Start Drooling over the Best Baby Bibs for 2024?

Breanna | Updated May 18, 2022 |

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When shopping for babies, many supplies top the list. Everyone remembers sleepers, diapers, wipes, diaper rash cream, etc. Sometimes, however, crucial baby gear gets left behind and forgotten until you’re covered in spit up (or worse) and desperately reaching for something to wipe it up. 

Baby bibs may not top the biggest baby lists sometimes, but they are certainly useful in the early days and beyond as your baby grows and develops into an even bigger “mess maker”. Plus, can you really turn down an opportunity to further accessorize those cute outfits that they outgrow within the blink of an eye?

That’s why we’ve broken down the 411 on types of baby bib and when/why they’re helpful for busy parents, complete with the pros and cons of each!

The Best Baby Bibs – Our Picks

Note: Our individual reviews are below, but you can also click any of the links above to check current prices on Amazon and other retailers

Baby Bib Reviews

MatiMati Bandana Drool Bibs

Are you raising a baby fashionista? These baby bibs are cute and functional. They’re soft and absorbent with a polyester fleece lining to soak up drool and spit up. They fasten with snaps to eliminate the possibility of scratchy Velcro irritating your baby’s skin

These drool bibs also happen to come in a set, giving you more bang for your buck. Coming in a variety of prints as well, these are a cute option to showcase your (and your baby’s) fun personality. 

Overall, these bandana bibs hold up well with use but do have the tendency to fade with repeated washes.

What we liked:

  • Soft and comfortable on baby’s neck 
  • No scratchy Velcro
  • Absorbent fleece backing liner

What we didn’t:

  • Some fading in the wash
Here’s a quick review of MatiMati bibs from Lisa MarieTTC

Baby Bandanas with Teethers

This design is fairly comparable to other bandana baby bibs on the market, but they feature a soft teether intended for infant’s 10 months or younger. 

Utilizing a cotton layer on the front and polyester fleece backing, these bibs are suitable for machine wash. However, bibs and teethers should be cleaned separately. Teethers are safe for dishwasher sanitization. These bandana bibs also utilize snaps rather than Velcro. 

These baby bibs also come in a set of 6 with stylish prints for boys and girls. Colors shown in photos may be slightly different in person though.

What we liked:

  • Soft material 
  • Easy-to-fasten snaps
  • Teether attached to minimize dropping
  • Easy to clean

What we didn’t:

  • Colors may be different in person

Bumkins Waterproof

For older infants, these waterproof baby bibs could be a great choice for feeding time. More food equals more mess after all. They’re designed to fit baby’s from 6-24 months and can be used for quite a while in the scope of babyhood (Not many products can say that. Talking to you cute sleeping onesies in size “newborn”)

As an adjustable feature, these bibs fasten with a hook and loop enclosure. They also offer the convenience of a pocket to catch food before it hits the floor (well, what baby doesn’t chuck across the room like a pro baseball player). 

The material is single ply and is designed to prevent germs from growing between multiple layers of fabric. Bumkins baby bibs also feature BPA and PVC free construction and still retain their easy-to-clean status. Although machine washable, it’s advised to line dry these to avoid heat damage to the waterproof material.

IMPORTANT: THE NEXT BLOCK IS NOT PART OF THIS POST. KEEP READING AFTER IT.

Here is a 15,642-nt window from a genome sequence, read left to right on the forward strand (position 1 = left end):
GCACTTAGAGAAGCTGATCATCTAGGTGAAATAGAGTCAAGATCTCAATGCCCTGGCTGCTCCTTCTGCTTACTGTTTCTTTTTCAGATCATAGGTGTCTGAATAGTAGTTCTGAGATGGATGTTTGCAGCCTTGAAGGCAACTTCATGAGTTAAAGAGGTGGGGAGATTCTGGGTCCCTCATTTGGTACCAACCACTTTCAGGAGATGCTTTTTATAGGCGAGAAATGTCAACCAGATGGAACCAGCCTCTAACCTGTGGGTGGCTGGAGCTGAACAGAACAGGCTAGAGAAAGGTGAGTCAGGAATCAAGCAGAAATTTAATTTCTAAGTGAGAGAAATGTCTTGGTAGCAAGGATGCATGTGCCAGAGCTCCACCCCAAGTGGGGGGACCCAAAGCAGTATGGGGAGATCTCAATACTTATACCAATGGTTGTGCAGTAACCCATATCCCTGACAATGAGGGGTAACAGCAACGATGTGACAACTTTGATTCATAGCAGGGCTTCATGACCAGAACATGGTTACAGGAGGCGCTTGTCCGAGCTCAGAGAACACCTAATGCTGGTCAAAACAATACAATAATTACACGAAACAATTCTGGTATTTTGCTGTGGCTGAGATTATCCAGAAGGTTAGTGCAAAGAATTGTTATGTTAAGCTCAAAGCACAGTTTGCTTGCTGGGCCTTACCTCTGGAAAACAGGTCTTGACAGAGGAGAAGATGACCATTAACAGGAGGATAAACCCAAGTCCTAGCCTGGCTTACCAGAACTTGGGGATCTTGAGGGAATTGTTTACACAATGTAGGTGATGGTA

What we liked:

  • Transitions through stages with baby
  • Waterproof material
  • Pocket to catch food
  • BPA/PVC free
  • Button enclosure

What we didn’t:

  • Waterproof material can peel if wash directions aren’t followed
Here’s a review of the Bumkins bib from Dad Reviews

Happy Healthy Silicone Baby Bibs

Similar to other feeding bibs on the market, Happy Healthy Baby Bibs are constructed with a helpful pocket to catch rogue food particles and droplets. These are made with food-grade silicone and are therefore waterproof and easy to clean no matter the mess. 

These silicone bibs are easy to fasten with adjustable buttons that grow with your child which makes them perfect for the baby to toddler transition. They’re also easily rolled up for diaper bag storage and toting. 

These simple but cute bibs also come in a set of two with four bright color combinations. An added measure of convenience, these bibs are actually dishwasher safe.

What we liked:

  • Waterproof
  • Front pocket 
  • Adjustable enclosure
  • Dishwasher safe
  • Food grade silicone bib

What we didn’t:

  • Buttons may be tricky to fasten compared to Velcro or traditional snaps
  • The fit around the neck might not be as snug
Here’s an honest review from Mama Approved

Hi Sprout Sleeved Bibs

For even more protection of those precious baby outfits, a smock bib like Hi Sprout could be a good choice. These long sleeve options are waterproof and BPA, PVC, lead, phthalate, and vinyl free. They even feature a pocket like popular feeding bib options. 

These are machine washable and fasten with convenient Velcro. They’re suitable for ages 6-24 months and could be useful for multiple activities outside of eating (hello finger painting, talking to you!), Hi Sprout Sleeved Bibs also come in a wide variety of colors and patterns.

What we liked:

  • Full coverage and outfit protection
  • Helpful pocket
  • Variety of designs
  • Machine washable 
  • Transition for baby to toddler

What we didn’t:

  • Material has tendency to grow mold if not washed and cared for promptly
  • Questions about stitching quality

Bibsters Disposables

Unlike the wipeable silicone baby bib, the polyester smocked bib, or the cuddly cloth bandana baby bib, these Bibsters are a convenient toss & go option. If you don’t like the idea of a full cleanup or tossing the mess in your bag while out and about, these could be a sound option. 

They’re made from an absorbent quilted material and still retain the useful pocket to catch stray bites of food. 

However convenient, these are easier for babies to tear off mid-meal. Issues with proper fit may arise with younger infants as well.